A Foreword
Well I put it to the vote, and it turns out that the "binned" post the majority wanted to read was this one. I was surprised, and, checking on my statcounter, the vote seems to have been swung by some last minute voting from those who have not commented..so in a way the Silent Majority has spoken.

When I finished this originally I thought, first of all, that there was too much scope for offence being taken locally here in Cheesetown. I also worried that it was maudlin.  I've  since decided that the Cheesetown Mafia aren't too nippy around blog sites, and I can probably risk it. Plus, the Silent Majority has spoken, hey?

Looking back over this blog, I was struck by how few entries I have giving useful advice.  This latest is an attempt to rectify this. And, yes it's a bit on the specialist side, but then 18 months ago I didn't expect to be clearing out  a dead man's flat either.
Here goes. Ten hints for clearing out after the dead.

Hint1 There's no rush. Don't expect that you'll have to clear out household and personal goods immediately. Wayne had his own flat when he died. It took over a year before the lawyers were finished.

Don't bother asking the lawyers what's taking the time.  They'll only look at you like you farted, mutter about The Pension Provider, and charge more.

Hint 2 Mind you, having said there's no rush, don't leave clearing out till the last minute, when anyone who could and would help is on holiday. This will mean you end up doing it alone.

Hint 3 Gumtree, Freecycle and house clearing agencies are only going to get you so far. Turns out they're all choosy about what they take. And nobody's going to want a five year old telly. At the end of the day it's going to be you, the bin bags and boxes making trips to charity shops and the tip.

Hint 4 Take more boxes and bin bags than you think you could ever need. And don't forget the newspapers to wrap the dishes and glasses in.  If you do, you'll end up like me; wrapping it all up in Christmas wrapping paper you found in the cupboard. This looks strange when you drop it off at the charity shop.

Hint 5 Bear in mind that the dead can always surprise you. Who'd have thought Wayne  of all people would have kept all his clothes folded so bloody neatly? They are nearly all clothes you remember well.  And this was the  man who considered money spent on clothes money wasted.  There's going to be the shirts and jackets yoU bought him, the T shirts from holidays in Sri Lanka and Vietnam, the sweatshirts he's wearing in photos left around you. And there will still be the smell of him, soap and talcum and tobacco  from the clothes in the wardrobe.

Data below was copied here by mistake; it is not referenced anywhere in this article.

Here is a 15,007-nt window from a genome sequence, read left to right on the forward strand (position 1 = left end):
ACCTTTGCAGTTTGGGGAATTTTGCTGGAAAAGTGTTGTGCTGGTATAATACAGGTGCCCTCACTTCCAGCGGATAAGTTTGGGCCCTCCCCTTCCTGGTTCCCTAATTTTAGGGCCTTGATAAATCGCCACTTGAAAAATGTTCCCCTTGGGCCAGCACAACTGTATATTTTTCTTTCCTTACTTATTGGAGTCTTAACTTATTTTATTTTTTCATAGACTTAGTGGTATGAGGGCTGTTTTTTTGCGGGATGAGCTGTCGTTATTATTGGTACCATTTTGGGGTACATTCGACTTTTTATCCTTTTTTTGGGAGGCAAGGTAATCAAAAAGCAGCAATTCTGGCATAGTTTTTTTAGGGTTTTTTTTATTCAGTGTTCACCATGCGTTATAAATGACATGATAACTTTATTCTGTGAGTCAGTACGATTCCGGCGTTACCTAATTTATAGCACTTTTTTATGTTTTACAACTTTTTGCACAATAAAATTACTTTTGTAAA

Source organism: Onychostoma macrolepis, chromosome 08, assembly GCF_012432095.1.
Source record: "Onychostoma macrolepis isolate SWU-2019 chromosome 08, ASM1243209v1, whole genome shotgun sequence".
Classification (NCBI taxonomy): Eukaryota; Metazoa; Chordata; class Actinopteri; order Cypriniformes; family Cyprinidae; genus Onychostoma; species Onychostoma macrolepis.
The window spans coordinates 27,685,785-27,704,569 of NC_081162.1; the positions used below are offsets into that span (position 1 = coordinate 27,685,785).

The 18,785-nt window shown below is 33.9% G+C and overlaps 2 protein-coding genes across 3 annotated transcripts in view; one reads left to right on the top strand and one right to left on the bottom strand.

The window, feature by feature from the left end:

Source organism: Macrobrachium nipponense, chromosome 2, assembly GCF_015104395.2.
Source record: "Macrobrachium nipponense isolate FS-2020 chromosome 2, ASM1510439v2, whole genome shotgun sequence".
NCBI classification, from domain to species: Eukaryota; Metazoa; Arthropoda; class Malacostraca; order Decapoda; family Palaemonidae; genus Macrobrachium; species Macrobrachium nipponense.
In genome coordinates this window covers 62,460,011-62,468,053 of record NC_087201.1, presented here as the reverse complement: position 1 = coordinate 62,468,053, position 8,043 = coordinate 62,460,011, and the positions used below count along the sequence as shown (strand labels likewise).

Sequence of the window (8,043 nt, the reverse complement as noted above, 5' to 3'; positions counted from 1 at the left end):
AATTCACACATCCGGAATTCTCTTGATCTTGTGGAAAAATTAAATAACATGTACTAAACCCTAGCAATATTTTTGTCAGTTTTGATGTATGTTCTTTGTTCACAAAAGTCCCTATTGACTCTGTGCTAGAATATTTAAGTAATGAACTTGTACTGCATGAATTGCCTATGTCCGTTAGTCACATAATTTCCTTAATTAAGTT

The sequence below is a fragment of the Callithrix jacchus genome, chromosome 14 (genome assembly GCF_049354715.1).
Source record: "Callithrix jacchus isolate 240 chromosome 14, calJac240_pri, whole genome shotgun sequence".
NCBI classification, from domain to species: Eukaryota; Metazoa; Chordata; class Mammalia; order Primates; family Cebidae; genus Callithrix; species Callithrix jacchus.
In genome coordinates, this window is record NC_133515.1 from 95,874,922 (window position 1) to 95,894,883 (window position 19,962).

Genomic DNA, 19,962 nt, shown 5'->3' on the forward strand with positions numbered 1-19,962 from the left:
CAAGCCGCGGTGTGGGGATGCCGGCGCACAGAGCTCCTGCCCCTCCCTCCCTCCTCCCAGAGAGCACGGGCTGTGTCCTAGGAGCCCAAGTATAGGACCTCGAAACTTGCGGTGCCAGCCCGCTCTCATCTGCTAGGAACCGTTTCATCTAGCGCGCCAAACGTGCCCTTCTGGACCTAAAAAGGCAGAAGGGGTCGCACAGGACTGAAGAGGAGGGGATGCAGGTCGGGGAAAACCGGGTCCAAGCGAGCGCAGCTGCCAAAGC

Hint 6 It starts to get really tough when you come to binning the stuff that was important to him that no one wants anymore. Postcards, his books on Maori history, CAMRA membership card,  his list of Monro climbing guide carefully  annotated.

Hint 7 Don't rule out that in between the birth certificates, and CVs, and old travel diaries and photos, you won't find a love letter.

Which is not written to you (see hint 6).

A love letter written to a mutual friend who has kept unsurprisingly quiet about all this for years.

Hint 8 Use the anger. Old love letters to other people are actually one fantastic way of fuelling you through this. Bastard. Who cares about the music (couple of hundred CDs and counting), the tapes (all those hundreds of D90s dating back to London 1990), binned. Bastard. The books, the mementos of the Springbok tour protests 1981, boxed. Going. Bastard. The real ales guides, the travel guides, the dominoes, the Sheffield Wednesday and All Blacks scarves. Bastard.  See how you like it when all your shit is boxed and gone.

Hint 9 The living never fail to surprise either. The van man from Bethany Trust was round to collect the sofas and bed.  Turns out his partner committed suicide three years ago. Hung herself on the back of a door. He misunderstood the tears. What I'm saying is, always remember to bring tissues. It might not be just you that needs them.

Hint 10 You can surprise yourself. You can rise above it. I took a couple of pictures round to Her House,because she'd said she wanted a memento.

She'd always liked the photo he had hanging in the bedroom.